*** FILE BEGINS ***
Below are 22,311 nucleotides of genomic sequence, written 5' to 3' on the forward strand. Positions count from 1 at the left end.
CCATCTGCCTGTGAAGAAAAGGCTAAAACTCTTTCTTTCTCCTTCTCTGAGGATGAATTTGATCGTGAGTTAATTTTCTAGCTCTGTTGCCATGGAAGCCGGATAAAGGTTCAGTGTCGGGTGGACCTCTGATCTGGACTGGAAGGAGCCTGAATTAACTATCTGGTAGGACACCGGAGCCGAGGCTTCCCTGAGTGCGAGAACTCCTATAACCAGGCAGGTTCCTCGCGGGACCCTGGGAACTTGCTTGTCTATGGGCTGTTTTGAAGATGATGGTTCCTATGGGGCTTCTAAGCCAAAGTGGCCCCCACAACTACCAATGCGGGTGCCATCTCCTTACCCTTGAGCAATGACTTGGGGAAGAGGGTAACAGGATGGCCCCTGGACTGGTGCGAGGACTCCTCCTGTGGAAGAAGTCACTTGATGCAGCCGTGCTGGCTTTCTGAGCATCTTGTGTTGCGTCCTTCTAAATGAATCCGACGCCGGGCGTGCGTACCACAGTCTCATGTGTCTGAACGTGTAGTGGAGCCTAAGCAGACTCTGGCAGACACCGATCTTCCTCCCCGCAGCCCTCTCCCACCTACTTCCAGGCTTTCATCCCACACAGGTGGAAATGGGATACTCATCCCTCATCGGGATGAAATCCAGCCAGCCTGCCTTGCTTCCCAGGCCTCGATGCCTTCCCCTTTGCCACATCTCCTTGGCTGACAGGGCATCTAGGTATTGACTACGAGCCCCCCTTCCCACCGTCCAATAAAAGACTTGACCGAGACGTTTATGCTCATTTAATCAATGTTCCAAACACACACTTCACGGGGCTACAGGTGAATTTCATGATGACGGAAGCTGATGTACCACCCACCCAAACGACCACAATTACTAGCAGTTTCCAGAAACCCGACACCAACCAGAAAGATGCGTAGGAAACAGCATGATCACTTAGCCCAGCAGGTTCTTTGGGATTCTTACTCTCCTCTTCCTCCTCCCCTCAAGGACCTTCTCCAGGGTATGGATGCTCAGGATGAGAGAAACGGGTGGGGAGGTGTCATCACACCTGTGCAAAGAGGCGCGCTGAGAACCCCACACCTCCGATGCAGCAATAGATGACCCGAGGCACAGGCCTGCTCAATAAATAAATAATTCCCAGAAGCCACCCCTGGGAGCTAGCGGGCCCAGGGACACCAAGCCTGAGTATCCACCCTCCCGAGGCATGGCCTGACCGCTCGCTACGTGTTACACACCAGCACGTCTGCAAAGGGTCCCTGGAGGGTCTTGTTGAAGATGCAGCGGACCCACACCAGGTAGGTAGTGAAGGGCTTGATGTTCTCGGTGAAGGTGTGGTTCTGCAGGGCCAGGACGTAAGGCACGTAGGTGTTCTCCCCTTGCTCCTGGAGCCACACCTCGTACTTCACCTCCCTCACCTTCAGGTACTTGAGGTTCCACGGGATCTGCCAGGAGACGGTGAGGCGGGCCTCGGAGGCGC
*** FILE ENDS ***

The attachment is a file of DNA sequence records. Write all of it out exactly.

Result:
Below are 22,311 nucleotides of genomic sequence, written 5' to 3' on the forward strand. Positions count from 1 at the left end.
CCATCTGCCTGTGAAGAAAAGGCTAAAACTCTTTCTTTCTCCTTCTCTGAGGATGAATTTGATCGTGAGTTAATTTTCTAGCTCTGTTGCCATGGAAGCCGGATAAAGGTTCAGTGTCGGGTGGACCTCTGATCTGGACTGGAAGGAGCCTGAATTAACTATCTGGTAGGACACCGGAGCCGAGGCTTCCCTGAGTGCGAGAACTCCTATAACCAGGCAGGTTCCTCGCGGGACCCTGGGAACTTGCTTGTCTATGGGCTGTTTTGAAGATGATGGTTCCTATGGGGCTTCTAAGCCAAAGTGGCCCCCACAACTACCAATGCGGGTGCCATCTCCTTACCCTTGAGCAATGACTTGGGGAAGAGGGTAACAGGATGGCCCCTGGACTGGTGCGAGGACTCCTCCTGTGGAAGAAGTCACTTGATGCAGCCGTGCTGGCTTTCTGAGCATCTTGTGTTGCGTCCTTCTAAATGAATCCGACGCCGGGCGTGCGTACCACAGTCTCATGTGTCTGAACGTGTAGTGGAGCCTAAGCAGACTCTGGCAGACACCGATCTTCCTCCCCGCAGCCCTCTCCCACCTACTTCCAGGCTTTCATCCCACACAGGTGGAAATGGGATACTCATCCCTCATCGGGATGAAATCCAGCCAGCCTGCCTTGCTTCCCAGGCCTCGATGCCTTCCCCTTTGCCACATCTCCTTGGCTGACAGGGCATCTAGGTATTGACTACGAGCCCCCCTTCCCACCGTCCAATAAAAGACTTGACCGAGACGTTTATGCTCATTTAATCAATGTTCCAAACACACACTTCACGGGGCTACAGGTGAATTTCATGATGACGGAAGCTGATGTACCACCCACCCAAACGACCACAATTACTAGCAGTTTCCAGAAACCCGACACCAACCAGAAAGATGCGTAGGAAACAGCATGATCACTTAGCCCAGCAGGTTCTTTGGGATTCTTACTCTCCTCTTCCTCCTCCCCTCAAGGACCTTCTCCAGGGTATGGATGCTCAGGATGAGAGAAACGGGTGGGGAGGTGTCATCACACCTGTGCAAAGAGGCGCGCTGAGAACCCCACACCTCCGATGCAGCAATAGATGACCCGAGGCACAGGCCTGCTCAATAAATAAATAATTCCCAGAAGCCACCCCTGGGAGCTAGCGGGCCCAGGGACACCAAGCCTGAGTATCCACCCTCCCGAGGCATGGCCTGACCGCTCGCTACGTGTTACACACCAGCACGTCTGCAAAGGGTCCCTGGAGGGTCTTGTTGAAGATGCAGCGGACCCACACCAGGTAGGTAGTGAAGGGCTTGATGTTCTCGGTGAAGGTGTGGTTCTGCAGGGCCAGGACGTAAGGCACGTAGGTGTTCTCCCCTTGCTCCTGGAGCCACACCTCGTACTTCACCTCCCTCACCTTCAGGTACTTGAGGTTCCACGGGATCTGCCAGGAGACGGTGAGGCGGGCCTCGGAGGCGC